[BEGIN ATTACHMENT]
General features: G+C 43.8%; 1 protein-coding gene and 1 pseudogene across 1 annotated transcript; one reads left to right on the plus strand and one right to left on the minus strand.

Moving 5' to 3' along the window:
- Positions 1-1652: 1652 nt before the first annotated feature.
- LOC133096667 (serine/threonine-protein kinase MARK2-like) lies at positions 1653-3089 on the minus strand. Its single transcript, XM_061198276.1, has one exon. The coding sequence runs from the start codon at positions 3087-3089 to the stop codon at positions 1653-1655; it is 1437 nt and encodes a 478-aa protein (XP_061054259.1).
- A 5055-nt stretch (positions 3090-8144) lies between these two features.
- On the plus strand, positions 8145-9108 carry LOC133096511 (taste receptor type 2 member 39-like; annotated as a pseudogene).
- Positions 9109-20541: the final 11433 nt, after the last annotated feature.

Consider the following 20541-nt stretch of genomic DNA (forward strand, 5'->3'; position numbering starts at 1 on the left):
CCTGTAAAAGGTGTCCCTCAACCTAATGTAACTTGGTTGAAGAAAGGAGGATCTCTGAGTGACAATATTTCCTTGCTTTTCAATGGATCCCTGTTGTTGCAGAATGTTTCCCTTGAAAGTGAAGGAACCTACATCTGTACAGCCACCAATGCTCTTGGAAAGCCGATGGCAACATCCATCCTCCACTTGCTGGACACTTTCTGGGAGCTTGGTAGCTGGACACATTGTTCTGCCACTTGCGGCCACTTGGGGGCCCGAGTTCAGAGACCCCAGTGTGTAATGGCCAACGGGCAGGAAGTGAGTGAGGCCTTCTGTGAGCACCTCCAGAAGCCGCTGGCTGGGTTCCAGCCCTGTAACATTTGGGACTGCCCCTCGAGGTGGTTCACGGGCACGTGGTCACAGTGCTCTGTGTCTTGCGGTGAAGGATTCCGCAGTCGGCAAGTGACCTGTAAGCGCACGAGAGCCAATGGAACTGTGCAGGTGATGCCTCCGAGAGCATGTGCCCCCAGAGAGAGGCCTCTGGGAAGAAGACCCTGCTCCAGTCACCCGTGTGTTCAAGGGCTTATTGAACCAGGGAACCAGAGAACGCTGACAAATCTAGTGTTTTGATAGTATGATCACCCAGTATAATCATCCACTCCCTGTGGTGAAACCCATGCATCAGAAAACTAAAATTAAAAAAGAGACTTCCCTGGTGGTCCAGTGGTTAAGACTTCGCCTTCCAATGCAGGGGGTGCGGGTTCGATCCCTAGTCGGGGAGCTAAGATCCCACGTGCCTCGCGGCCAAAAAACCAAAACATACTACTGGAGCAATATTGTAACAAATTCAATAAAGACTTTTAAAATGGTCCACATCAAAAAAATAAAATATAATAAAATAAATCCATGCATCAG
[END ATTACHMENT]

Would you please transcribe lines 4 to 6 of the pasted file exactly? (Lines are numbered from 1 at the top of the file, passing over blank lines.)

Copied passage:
- LOC133096667 (serine/threonine-protein kinase MARK2-like) lies at positions 1653-3089 on the minus strand. Its single transcript, XM_061198276.1, has one exon. The coding sequence runs from the start codon at positions 3087-3089 to the stop codon at positions 1653-1655; it is 1437 nt and encodes a 478-aa protein (XP_061054259.1).
- A 5055-nt stretch (positions 3090-8144) lies between these two features.
- On the plus strand, positions 8145-9108 carry LOC133096511 (taste receptor type 2 member 39-like; annotated as a pseudogene).